And Jesus responds, as he typically does in these situations, not by directly answering her question, but instead answering the question behind the question—the bigger question, the more foundational question. Not where to worship, but what worship is. That’s the bigger question. To be fair, he does answer her question, he tells her that salvation is “from the Jews,” but that is more of a side point, because what he is really saying is that everything is changing. Salvation is from the Jews, but, true worship of the true God is no longer something just for them. God is not ultimately interested in the place where the worship is happening, he’s really interested in the content of our worship. Verse 23 again:
But the hour is coming, and is now here, when the true worshipers will worship the Father in spirit and truth, for the Father is seeking such people to worship him.
The Father is seeking people who will worship him truly, worship him in spirit, not merely with rituals on the surface. He isn’t looking for worshippers to go through the motions, thinking that they’ve checked the box marked “church” on their checklist for the week. And this isn’t a shift in how God wanted to be worshipped, it’s how he always wanted it, even when he was limiting his favor to Israel, his chosen people. He always wanted to be worshipped in spirit and truth. It’s not about what people you come from, it’s not about where you are specifically, true worship is a matter of the heart. It is from your heart, your spirit, that true worship springs. Like I said, she asked about where we should be worshipping, and he told her instead what that worship should look like.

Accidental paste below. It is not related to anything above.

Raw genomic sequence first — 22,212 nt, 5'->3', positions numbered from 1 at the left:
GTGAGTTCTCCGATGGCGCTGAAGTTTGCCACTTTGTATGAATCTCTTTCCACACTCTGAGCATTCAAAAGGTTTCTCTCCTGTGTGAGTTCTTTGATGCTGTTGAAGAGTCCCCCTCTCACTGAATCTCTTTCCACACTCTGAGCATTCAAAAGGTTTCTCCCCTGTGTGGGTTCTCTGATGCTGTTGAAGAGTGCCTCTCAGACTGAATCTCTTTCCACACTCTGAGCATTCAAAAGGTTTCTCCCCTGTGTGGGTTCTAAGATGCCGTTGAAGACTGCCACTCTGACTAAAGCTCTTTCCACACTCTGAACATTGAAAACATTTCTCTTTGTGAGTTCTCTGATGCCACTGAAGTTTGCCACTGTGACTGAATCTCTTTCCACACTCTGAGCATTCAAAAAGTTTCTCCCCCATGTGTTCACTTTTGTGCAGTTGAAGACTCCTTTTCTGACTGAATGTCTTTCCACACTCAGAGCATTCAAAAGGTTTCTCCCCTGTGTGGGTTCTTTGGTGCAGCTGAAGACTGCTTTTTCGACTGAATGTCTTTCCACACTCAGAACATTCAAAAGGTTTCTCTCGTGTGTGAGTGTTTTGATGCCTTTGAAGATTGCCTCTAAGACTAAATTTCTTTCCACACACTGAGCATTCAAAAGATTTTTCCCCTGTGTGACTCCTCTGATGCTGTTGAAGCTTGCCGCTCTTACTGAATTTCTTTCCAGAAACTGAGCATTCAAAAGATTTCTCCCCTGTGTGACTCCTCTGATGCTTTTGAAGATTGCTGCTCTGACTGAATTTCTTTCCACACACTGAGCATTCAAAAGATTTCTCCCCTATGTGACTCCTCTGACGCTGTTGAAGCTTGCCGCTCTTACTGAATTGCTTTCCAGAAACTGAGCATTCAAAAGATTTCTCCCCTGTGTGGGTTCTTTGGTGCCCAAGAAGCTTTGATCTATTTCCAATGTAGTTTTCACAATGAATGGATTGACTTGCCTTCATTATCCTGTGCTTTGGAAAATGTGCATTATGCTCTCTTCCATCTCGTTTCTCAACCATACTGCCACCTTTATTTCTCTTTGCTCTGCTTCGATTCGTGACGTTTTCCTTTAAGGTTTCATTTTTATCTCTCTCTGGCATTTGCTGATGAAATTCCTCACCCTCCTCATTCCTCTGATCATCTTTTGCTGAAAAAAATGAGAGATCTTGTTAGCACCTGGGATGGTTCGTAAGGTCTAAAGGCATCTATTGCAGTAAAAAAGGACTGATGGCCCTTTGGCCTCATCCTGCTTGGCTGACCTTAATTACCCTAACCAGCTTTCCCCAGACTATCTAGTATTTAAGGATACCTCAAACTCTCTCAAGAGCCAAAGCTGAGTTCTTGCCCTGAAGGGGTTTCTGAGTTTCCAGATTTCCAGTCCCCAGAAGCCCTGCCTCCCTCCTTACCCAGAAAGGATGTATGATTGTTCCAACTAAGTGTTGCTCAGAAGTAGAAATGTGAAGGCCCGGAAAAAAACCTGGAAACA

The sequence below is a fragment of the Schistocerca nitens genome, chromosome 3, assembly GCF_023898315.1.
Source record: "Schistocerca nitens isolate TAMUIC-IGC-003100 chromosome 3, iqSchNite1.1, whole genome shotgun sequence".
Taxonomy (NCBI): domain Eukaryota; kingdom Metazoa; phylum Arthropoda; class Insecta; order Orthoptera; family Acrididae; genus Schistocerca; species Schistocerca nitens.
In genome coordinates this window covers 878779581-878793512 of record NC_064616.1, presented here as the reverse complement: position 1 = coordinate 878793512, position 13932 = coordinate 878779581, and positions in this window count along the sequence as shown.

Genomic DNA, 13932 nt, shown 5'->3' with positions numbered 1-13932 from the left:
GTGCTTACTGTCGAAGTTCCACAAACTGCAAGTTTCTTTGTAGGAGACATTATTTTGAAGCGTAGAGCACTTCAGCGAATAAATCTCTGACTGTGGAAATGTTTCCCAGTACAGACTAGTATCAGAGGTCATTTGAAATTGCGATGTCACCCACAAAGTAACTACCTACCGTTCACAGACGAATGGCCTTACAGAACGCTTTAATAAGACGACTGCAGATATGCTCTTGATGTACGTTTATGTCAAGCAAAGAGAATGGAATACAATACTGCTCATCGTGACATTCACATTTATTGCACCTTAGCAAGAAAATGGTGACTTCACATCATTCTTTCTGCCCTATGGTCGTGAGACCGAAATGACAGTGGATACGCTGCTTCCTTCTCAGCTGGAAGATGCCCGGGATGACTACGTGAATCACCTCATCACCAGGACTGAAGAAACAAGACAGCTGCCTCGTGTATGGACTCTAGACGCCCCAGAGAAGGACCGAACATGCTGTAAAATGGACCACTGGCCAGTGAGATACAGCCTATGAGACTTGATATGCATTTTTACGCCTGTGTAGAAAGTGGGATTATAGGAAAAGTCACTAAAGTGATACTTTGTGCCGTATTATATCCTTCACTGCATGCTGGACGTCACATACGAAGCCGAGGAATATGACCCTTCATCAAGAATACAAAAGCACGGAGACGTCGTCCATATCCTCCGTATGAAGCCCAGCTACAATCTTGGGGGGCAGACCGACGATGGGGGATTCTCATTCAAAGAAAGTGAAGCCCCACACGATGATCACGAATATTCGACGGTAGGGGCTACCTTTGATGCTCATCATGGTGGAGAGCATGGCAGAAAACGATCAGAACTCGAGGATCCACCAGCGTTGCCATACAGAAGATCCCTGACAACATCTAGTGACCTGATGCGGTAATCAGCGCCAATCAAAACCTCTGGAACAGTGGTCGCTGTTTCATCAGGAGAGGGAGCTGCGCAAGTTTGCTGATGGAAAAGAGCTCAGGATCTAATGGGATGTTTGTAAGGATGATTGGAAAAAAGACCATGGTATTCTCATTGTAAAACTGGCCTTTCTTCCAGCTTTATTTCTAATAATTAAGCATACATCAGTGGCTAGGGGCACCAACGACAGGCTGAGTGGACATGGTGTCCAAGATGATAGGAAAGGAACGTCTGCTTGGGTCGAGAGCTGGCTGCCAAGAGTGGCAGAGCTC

These two words that he uses—spirit and truth—are a guard against two major problems with our worship. The first, spirit, guards against dead, lifeless, merely outward expressions of worship. In our day, he doesn’t want worshippers who come to church on Sunday merely out of habit, reading the prayers and singing songs as a matter of course, people coming to worship physically but not spiritually. That was one of the great rebukes of Jeremiah to the Israelites before they were conquered. He said to Jeremiah:
Do not trust in these deceptive words: ‘This is the temple of the Lord, the temple of the Lord, the temple of the Lord.’
There are people here proclaiming this the temple of the Lord, but it’s all for show. It’s all formalism. They don’t believe it in their hearts, and they think by all of their loud proclamations they are engaging in some form of worship. No, at that point what they are worshipping is the ceremony, not the God that the ceremony is meant to point to. That is dead worship.
And then on the other side, he says to worship in truth. God wants to be worshipped how he has said he wants to be worshipped. He is to be worshipped with reverence and awe. This is a little more difficult because a very precise guide for worship under the New Covenant is not given to us in scripture, but many take that to mean that we have no rules, that all is acceptable, when in fact there are many principles we can draw from scripture about how God wishes to be worshipped. Many churches in our day have engaged in radical experimentalism with how they worship, trying to tailor their worship services to the people coming in the doors, asking “what would people enjoy about the worship services in our church? What kinds of sermons might they like? What kind of music would get them excited? Should we get laser lights and smoke machines?” When the only question that should really be asked is “what kind of worship could we offer that would be acceptable to a holy God.”